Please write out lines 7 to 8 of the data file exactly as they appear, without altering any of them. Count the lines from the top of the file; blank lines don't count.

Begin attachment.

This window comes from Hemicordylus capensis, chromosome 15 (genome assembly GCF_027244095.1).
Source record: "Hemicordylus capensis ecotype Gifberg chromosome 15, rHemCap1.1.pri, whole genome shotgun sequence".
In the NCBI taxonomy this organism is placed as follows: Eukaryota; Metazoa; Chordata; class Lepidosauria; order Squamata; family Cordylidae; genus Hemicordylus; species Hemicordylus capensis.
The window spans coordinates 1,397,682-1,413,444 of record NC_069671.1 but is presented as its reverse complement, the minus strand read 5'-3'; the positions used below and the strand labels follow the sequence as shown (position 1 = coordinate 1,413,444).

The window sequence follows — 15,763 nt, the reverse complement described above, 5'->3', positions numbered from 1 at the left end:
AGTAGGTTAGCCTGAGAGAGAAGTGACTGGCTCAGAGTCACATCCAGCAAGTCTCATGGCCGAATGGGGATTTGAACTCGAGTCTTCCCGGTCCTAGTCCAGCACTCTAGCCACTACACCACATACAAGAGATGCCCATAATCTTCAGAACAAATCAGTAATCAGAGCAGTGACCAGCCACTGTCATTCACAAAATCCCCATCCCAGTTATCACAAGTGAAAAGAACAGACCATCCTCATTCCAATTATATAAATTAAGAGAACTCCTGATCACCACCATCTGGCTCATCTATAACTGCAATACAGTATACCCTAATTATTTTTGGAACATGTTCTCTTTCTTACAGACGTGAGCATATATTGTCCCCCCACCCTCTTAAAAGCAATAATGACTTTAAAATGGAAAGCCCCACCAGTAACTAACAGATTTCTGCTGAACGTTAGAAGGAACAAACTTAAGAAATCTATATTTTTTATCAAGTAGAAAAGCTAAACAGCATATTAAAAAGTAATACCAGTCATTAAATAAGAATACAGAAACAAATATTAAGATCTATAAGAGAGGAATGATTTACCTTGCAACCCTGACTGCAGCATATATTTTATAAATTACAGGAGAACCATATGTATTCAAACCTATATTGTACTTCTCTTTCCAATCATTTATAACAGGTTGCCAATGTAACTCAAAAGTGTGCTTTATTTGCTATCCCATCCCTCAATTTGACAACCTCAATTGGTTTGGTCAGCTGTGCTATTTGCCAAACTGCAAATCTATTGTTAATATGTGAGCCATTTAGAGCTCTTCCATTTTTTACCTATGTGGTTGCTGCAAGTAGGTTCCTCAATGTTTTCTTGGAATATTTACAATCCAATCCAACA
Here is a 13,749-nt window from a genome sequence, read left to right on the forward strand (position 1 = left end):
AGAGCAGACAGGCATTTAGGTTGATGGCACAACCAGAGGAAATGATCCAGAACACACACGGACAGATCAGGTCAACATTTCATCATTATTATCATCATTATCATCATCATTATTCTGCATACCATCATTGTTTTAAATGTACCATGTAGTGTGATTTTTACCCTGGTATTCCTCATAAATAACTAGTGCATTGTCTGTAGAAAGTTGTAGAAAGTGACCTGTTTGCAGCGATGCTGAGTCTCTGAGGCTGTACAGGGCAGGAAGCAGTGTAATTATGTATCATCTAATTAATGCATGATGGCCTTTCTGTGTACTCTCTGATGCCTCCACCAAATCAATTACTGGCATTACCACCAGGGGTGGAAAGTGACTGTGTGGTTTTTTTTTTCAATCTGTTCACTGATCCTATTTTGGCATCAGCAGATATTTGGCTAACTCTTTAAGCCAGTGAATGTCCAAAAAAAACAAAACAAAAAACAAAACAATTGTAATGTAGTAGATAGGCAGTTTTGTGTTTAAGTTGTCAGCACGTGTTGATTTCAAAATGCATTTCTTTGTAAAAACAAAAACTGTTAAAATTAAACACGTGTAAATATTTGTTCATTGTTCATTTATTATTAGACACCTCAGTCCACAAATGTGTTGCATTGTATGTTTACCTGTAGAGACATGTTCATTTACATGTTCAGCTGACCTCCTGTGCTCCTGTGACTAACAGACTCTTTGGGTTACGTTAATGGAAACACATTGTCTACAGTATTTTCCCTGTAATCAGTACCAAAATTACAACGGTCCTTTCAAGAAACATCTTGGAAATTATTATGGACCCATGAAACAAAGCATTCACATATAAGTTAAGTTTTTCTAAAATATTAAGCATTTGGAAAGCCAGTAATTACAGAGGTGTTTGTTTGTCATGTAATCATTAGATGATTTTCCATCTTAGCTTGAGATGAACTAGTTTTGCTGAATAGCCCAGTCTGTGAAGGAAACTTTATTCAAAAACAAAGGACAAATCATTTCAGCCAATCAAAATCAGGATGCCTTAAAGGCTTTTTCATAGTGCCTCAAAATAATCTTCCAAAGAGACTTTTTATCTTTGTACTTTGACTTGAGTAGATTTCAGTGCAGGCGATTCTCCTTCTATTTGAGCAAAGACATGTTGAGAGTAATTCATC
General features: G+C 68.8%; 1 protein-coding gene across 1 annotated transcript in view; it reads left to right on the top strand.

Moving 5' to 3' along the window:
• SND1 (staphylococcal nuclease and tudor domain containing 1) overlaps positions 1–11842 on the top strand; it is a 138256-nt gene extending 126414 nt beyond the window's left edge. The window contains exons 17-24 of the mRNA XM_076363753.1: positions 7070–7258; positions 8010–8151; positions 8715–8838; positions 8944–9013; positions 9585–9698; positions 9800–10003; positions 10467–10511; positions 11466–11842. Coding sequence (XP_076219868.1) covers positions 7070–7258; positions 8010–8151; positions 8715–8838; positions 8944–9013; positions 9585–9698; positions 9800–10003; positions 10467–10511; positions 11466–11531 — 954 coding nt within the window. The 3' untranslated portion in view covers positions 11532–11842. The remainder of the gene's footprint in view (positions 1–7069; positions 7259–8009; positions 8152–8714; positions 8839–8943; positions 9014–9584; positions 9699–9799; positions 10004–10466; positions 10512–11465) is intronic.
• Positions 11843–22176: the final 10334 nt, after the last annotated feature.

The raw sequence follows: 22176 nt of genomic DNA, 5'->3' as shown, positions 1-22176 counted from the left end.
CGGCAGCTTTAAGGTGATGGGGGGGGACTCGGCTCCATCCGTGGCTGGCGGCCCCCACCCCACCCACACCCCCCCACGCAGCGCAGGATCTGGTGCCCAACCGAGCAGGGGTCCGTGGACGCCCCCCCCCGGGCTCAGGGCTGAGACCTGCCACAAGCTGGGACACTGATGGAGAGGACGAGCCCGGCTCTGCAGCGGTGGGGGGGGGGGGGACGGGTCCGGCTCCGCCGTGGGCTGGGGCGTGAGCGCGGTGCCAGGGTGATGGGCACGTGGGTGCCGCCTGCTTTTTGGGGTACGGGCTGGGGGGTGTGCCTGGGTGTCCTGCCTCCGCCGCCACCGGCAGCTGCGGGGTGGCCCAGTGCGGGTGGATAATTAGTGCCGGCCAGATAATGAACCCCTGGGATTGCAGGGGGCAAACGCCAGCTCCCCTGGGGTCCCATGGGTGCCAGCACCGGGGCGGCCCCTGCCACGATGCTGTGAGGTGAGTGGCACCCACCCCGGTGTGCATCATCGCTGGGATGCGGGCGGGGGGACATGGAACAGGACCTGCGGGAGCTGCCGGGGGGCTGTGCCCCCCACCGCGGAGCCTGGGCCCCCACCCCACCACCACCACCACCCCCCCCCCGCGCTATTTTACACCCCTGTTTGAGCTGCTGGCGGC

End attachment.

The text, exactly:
Here is a 13,749-nt window from a genome sequence, read left to right on the forward strand (position 1 = left end):
AGAGCAGACAGGCATTTAGGTTGATGGCACAACCAGAGGAAATGATCCAGAACACACACGGACAGATCAGGTCAACATTTCATCATTATTATCATCATTATCATCATCATTATTCTGCATACCATCATTGTTTTAAATGTACCATGTAGTGTGATTTTTACCCTGGTATTCCTCATAAATAACTAGTGCATTGTCTGTAGAAAGTTGTAGAAAGTGACCTGTTTGCAGCGATGCTGAGTCTCTGAGGCTGTACAGGGCAGGAAGCAGTGTAATTATGTATCATCTAATTAATGCATGATGGCCTTTCTGTGTACTCTCTGATGCCTCCACCAAATCAATTACTGGCATTACCACCAGGGGTGGAAAGTGACTGTGTGGTTTTTTTTTTCAATCTGTTCACTGATCCTATTTTGGCATCAGCAGATATTTGGCTAACTCTTTAAGCCAGTGAATGTCCAAAAAAAACAAAACAAAAAACAAAACAATTGTAATGTAGTAGATAGGCAGTTTTGTGTTTAAGTTGTCAGCACGTGTTGATTTCAAAATGCATTTCTTTGTAAAAACAAAAACTGTTAAAATTAAACACGTGTAAATATTTGTTCATTGTTCATTTATTATTAGACACCTCAGTCCACAAATGTGTTGCATTGTATGTTTACCTGTAGAGACATGTTCATTTACATGTTCAGCTGACCTCCTGTGCTCCTGTGACTAACAGACTCTTTGGGTTACGTTAATGGAAACACATTGTCTACAGTATTTTCCCTGTAATCAGTACCAAAATTACAACGGTCCTTTCAAGAAACATCTTGGAAATTATTATGGACCCATGAAACAAAGCATTCACATATAAGTTAAGTTTTTCTAAAATATTAAGCATTTGGAAAGCCAGTAATTACAGAGGTGTTTGTTTGTCATGTAATCATTAGATGATTTTCCATCTTAGCTTGAGATGAACTAGTTTTGCTGAATAGCCCAGTCTGTGAAGGAAACTTTATTCAAAAACAAAGGACAAATCATTTCAGCCAATCAAAATCAGGATGCCTTAAAGGCTTTTTCATAGTGCCTCAAAATAATCTTCCAAAGAGACTTTTTATCTTTGTACTTTGACTTGAGTAGATTTCAGTGCAGGCGATTCTCCTTCTATTTGAGCAAAGACATGTTGAGAGTAATTCATC